Congress has approved a $284 billion bonanza for highway construction and transportation projects through 2009. This record spending level will no doubt prove immensely popular with America’s motorists, mall developers, and construction firms.
The reluctance of several Republican senators to embrace John Bolton’s nomination as U.N. ambassador marks a serious defeat for the Bush administration. This development may signal a historically significant shift away from the triumphal bluster that has recently imprisoned America.
A year ago, President Bush boldly said: “Iraqis do not support an indefinite occupation and neither does America.” Yet Congress is posed to finalize the president’s $82 billion request for the Iraq war that includes a half-billion dollars for permanent military bases and another half-billion for building the world’s largest embassy. Despite the president’s assurances, the United States is preparing for a lengthy stay in Iraq.
The federal budget “process”-that sausage making you don’t want to see up close-is well underway. Providing for the common defense is job one, both constitutionally speaking and in the security-conscious minds of post-9/11 Americans. So when in the process did the broad discussion take place on how best to do that job? The answer is, it didn’t.
Like other Americans, Floridians might want to ask their elected representatives to explain where we’re headed in Iraq. The Iraq war has been poorly planned and badly executed from the start. And the costs and consequences have been devastating.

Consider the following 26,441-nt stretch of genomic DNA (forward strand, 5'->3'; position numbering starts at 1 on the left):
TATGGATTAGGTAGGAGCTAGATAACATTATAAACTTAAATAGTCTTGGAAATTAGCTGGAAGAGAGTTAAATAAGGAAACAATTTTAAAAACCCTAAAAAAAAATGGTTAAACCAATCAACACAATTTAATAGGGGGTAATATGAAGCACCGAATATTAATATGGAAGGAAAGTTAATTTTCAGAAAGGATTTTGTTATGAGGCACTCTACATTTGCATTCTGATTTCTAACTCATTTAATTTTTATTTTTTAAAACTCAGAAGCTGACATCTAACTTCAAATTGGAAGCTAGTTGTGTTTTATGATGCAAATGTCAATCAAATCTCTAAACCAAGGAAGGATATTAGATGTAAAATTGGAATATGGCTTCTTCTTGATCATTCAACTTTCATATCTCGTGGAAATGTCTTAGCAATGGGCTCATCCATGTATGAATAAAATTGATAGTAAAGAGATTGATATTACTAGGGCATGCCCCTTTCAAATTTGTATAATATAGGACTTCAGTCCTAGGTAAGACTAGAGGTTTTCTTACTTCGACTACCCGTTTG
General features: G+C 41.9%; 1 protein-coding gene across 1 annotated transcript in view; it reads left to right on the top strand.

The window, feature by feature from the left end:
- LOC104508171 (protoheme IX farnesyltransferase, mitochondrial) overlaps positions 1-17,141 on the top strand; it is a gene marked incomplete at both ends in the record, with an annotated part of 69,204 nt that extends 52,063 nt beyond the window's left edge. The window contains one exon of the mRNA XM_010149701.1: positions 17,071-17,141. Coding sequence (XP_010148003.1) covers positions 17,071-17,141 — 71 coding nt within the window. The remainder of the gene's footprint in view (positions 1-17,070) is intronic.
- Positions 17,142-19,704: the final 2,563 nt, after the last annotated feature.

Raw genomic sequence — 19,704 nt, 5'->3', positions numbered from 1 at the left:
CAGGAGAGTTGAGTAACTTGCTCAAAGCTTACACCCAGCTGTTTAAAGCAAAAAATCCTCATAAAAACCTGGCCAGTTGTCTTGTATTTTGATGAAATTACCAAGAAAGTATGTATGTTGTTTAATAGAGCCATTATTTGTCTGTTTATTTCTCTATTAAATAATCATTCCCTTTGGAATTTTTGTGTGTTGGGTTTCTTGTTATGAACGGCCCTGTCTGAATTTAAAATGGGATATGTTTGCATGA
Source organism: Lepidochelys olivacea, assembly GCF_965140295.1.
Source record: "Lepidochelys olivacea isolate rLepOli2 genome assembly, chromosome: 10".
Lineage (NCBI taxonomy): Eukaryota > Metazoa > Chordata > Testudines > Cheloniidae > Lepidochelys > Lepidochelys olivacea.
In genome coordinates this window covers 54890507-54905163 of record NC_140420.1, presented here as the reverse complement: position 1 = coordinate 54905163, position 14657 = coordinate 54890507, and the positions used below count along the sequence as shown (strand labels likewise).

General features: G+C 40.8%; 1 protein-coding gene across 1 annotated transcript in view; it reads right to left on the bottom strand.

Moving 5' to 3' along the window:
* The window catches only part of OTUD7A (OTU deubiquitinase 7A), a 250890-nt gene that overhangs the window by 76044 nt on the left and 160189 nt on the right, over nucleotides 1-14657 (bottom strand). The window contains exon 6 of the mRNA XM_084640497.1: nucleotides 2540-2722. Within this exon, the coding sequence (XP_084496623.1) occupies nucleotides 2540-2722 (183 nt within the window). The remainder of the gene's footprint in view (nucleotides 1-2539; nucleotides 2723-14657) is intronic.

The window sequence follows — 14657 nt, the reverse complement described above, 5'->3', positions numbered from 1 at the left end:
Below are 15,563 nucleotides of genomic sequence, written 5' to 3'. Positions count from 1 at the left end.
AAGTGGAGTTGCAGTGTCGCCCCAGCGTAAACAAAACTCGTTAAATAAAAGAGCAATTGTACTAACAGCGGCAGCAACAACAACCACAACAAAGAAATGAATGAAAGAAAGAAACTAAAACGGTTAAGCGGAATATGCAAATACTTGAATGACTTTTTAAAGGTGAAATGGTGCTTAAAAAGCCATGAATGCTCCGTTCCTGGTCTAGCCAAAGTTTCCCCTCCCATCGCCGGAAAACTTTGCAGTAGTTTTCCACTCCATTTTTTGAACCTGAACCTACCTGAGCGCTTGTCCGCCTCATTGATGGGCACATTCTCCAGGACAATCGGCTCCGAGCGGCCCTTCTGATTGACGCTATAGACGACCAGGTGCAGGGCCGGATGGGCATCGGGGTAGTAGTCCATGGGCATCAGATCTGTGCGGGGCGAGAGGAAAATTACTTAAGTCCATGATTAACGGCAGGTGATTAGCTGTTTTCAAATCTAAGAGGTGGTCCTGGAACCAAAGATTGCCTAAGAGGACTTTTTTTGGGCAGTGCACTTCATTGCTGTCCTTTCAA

In her confirmation hearing before the Senate Foreign Relations Committee, Secretary of State Condoleezza Rice asserted that the Western Hemisphere is “extremely critical” to the United States.
Good Friday brings Christians once again to the darkest day of the year, the torture and death of Jesus.
Twenty-five years ago, on March 24, 1980, Archbishop Oscar Romero was shot down while celebrating Mass in San Salvador. In the years before his murder, Romero had emerged as an outspoken defender of the Salvadoran poor, making him one of the best-known embodiments of the liberation theology that was infusing new life into the Catholic Church in Latin America in the ’70s and ’80s.
Opinion Piece Why Wolfowitz? Jim Vallette Tompaine.com March 17, 2005
President George W. Bush has now asked Congress and the U.S. taxpayers for the fourth time in two years for more money to fight the Iraq War. This time the request is for $82 billion, the highest amount asked for so far. But more striking than the dollar amount is that Mr. Bush, for the fourth time, has failed to present a strategy for success in Iraq.